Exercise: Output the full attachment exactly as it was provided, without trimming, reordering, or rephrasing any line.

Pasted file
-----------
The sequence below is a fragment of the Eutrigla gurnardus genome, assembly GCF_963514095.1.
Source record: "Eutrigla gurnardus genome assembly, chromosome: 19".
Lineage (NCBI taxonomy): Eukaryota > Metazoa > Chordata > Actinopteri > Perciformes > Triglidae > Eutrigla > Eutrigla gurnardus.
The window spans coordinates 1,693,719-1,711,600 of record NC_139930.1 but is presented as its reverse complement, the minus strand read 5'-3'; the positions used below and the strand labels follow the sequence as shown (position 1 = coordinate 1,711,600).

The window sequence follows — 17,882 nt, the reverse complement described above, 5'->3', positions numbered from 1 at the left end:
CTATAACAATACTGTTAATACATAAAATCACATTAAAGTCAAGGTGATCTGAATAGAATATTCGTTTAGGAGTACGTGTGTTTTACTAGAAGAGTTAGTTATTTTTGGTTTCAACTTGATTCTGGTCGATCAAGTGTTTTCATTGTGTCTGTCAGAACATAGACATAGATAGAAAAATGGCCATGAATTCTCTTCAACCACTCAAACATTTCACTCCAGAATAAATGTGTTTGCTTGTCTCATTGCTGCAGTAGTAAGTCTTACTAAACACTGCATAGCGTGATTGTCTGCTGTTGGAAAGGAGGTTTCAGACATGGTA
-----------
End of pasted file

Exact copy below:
The sequence below is a fragment of the Eutrigla gurnardus genome, assembly GCF_963514095.1.
Source record: "Eutrigla gurnardus genome assembly, chromosome: 19".
Lineage (NCBI taxonomy): Eukaryota > Metazoa > Chordata > Actinopteri > Perciformes > Triglidae > Eutrigla > Eutrigla gurnardus.
The window spans coordinates 1,693,719-1,711,600 of record NC_139930.1 but is presented as its reverse complement, the minus strand read 5'-3'; the positions used below and the strand labels follow the sequence as shown (position 1 = coordinate 1,711,600).

The window sequence follows — 17,882 nt, the reverse complement described above, 5'->3', positions numbered from 1 at the left end:
CTATAACAATACTGTTAATACATAAAATCACATTAAAGTCAAGGTGATCTGAATAGAATATTCGTTTAGGAGTACGTGTGTTTTACTAGAAGAGTTAGTTATTTTTGGTTTCAACTTGATTCTGGTCGATCAAGTGTTTTCATTGTGTCTGTCAGAACATAGACATAGATAGAAAAATGGCCATGAATTCTCTTCAACCACTCAAACATTTCACTCCAGAATAAATGTGTTTGCTTGTCTCATTGCTGCAGTAGTAAGTCTTACTAAACACTGCATAGCGTGATTGTCTGCTGTTGGAAAGGAGGTTTCAGACATGGTA